Busy season begins for NC Christmas tree industry
Posted November 25, 2011
Updated November 26, 2011
Raleigh, N.C. — Now that Thanksgiving dinner is out of the way, the busy season has started for North Carolina's multimillion dollar Christmas tree industry.
State Agriculture Commissioner Steve Troxler said fresh, state-grown Christmas trees will be available at stands and farmers markets this weekend, as well as at farms in the western part of the state, where most of the trees are grown.
Tree farmer John Carpenter said North Carolina's Frasier fir is popular for its quality.
"It's the Cadillac of Christmas trees. It holds its needles longer, smells better, stays fresher," Carpenter said.
The busiest days for Christmas tree shopping are the first two Saturdays in December.
A steady stream of shoppers at the State Farmer's Market in Raleigh snapped up many trees Friday before growers had finished setting up.
North Carolina Growers are also donating about 1,000 trees to military families at Marine Corps Air Station New River, Camp Lejeune, Fort Story in Virginia and Fort Bliss in Texas.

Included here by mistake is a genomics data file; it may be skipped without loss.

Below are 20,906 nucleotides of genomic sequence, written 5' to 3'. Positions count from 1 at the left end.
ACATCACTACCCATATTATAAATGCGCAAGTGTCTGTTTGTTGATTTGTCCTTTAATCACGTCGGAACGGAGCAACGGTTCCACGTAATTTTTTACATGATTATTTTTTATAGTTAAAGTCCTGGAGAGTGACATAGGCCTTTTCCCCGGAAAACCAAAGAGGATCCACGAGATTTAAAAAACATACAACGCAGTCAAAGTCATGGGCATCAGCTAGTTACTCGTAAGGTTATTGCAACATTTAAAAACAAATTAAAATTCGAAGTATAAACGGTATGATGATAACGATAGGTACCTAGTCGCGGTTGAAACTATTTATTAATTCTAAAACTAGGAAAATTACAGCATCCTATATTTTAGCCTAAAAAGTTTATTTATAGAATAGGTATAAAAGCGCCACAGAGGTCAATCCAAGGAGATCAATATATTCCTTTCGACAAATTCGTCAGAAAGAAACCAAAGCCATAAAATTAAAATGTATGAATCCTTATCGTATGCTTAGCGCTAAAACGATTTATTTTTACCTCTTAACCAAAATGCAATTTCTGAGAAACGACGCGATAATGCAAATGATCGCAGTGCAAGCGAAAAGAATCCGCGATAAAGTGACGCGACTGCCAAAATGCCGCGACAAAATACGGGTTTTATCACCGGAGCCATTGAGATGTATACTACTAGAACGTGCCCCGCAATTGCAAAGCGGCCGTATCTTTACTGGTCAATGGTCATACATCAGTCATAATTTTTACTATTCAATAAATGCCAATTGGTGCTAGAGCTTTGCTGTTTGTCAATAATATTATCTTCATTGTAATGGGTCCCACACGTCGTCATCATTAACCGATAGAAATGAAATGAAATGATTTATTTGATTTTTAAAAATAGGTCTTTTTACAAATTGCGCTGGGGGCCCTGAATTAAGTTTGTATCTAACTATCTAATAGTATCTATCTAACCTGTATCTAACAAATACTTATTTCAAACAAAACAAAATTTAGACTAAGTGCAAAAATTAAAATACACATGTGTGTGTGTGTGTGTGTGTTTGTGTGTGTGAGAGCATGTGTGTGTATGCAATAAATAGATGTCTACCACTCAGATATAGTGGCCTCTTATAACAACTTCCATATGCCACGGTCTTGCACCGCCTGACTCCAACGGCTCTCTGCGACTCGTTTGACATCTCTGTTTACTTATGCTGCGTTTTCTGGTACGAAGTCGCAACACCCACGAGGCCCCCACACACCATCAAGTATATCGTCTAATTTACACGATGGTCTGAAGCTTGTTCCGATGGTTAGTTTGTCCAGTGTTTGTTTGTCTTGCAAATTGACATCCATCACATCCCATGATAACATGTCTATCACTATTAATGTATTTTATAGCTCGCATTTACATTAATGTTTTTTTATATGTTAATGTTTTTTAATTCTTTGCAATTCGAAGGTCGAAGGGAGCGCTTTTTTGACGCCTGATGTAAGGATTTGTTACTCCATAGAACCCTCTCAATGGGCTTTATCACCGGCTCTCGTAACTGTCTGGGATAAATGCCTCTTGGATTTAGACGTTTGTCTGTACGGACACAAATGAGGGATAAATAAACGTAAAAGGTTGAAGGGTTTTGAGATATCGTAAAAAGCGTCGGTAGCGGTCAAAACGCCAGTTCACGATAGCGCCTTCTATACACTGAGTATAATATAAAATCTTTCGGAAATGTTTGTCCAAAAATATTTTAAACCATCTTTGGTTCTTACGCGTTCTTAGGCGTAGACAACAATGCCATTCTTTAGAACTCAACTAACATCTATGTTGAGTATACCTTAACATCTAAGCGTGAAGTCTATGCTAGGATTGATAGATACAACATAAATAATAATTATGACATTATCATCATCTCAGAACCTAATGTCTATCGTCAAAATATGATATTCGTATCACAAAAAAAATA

The North Carolina Christmas tree industry got a boost this year from a historic drought and wildfires that killed thousands of trees on farms in Texas and Oklahoma.
Many farmers in those states plan to import trees from North Carolina to supplement any they have left, said Marshall Cathey, president of the Texas Christmas Tree Growers Association. David Barfield, 53, of New Carney, Texas, said he plans to sell about 100 trees — nearly all Frasier firs brought in from North Carolina.
More than 5 million Christmas trees are harvested annually from North Carolina's approximately 1,000 growers, making the state the second-largest producer in the country. The industry generated about $85 million for the state's economy last year.